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The Benefits of Caregiving

The Benefits of Caregiving

Posted by Steve Jones

Tue, Nov 11, 2014

“When we give cheerfully and accept gratefully, everyone is blessed.”
Maya Angelou

“If you want others to be happy, practice compassion. If you want to be happy, practice compassion.”

Dalai Lama

Popular media and quite a bit of scientific research have tended to focus on the negative aspects of family caregiving. Most people believe that caregiving is stressful, expensive, time-consuming and hard on relationships. Yet there are many positive results from caregiving.

Giving back is based in our biology. The nurturing instincts that inspire us to care for our children make us want to care for others, too. A 5-year study published in the American Journal of Public Health found that giving to others reduces anxiety and much of the negative impact that stress has on your health.

  • Caregiving increases positive emotions – compassion, satisfaction and happiness. The act of giving releases the neurotransmitter dopamine from the pleasure center in the brain, creating what some have called a “helper’s high.” You might not feel "high" but you do feel good about yourself and the world around you. Focusing on another rather than yourself takes you out of your negative thoughts.
  • Caregiving improves quality of life for both the recipient and the caregiver, and makes you appreciate what you have. Whatever negatives exist in your life, they seem less negative in comparison to someone else’s. You can also appreciate the strength your loved one has to get through their own struggles.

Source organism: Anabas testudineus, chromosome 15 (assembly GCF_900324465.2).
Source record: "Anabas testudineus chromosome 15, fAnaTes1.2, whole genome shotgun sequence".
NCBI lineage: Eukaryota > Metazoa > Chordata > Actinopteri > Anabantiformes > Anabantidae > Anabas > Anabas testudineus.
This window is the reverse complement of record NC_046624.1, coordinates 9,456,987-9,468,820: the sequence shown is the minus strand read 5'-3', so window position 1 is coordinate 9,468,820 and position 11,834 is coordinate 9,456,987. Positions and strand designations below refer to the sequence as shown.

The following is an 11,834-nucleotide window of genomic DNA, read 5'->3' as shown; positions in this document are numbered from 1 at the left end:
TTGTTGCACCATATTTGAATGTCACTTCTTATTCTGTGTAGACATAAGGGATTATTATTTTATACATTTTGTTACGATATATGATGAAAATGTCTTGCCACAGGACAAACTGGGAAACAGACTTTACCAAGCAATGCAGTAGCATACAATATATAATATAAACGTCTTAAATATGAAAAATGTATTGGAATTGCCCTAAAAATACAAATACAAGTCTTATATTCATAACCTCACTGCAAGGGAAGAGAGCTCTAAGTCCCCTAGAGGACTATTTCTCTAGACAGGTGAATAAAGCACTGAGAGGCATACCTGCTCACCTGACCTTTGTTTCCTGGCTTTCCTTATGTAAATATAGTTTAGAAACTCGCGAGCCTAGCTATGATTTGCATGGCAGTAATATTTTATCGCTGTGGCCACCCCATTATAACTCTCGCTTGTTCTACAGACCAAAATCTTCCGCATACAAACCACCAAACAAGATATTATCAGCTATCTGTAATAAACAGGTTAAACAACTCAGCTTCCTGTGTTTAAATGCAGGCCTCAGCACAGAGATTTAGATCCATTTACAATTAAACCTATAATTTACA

• Caregiving inspires self-confidence. When you take care of someone who can’t care for themselves, you realize how much you can do. You learn new skills and might even have to test the limits of your capabilities. Caregiving can help you stay in better physical shape. Studies have shown that high-intensity caregivers - those who do a lot for their loved ones - perform better on tests that measure such things as grip strength, rising fom a chair and walking pace. Caregivers also score higher on tests that measure memory and other cognitive skills.
  • Caregivers may actually live longer. A number of international studies have found that helping others increases your lifespan. Evidence points to a reduction in mortality of as much as 20% to 40%.
  • Caregiving can strengthen family ties. You may learn things about your loved one you never knew. You are also demonstrating a model of caregiving that could become your legacy to your family.

In the midst of the day-to-day stresses of caring for someone, you may find yourself focusing on how difficult it is, feeling pulled in conflicting directions, worried about the future. While the benefits of caregiving are real, they may not show up automatically. As the Dalai Lama said above, by practicingcompassion, making a conscious effort to find the positive in caregiving, you might find yourself happier. Finding the good side of caregiving is not naiveté or hiding your head in the sand. It is a smart way of coping with stress that will yield positive benefits.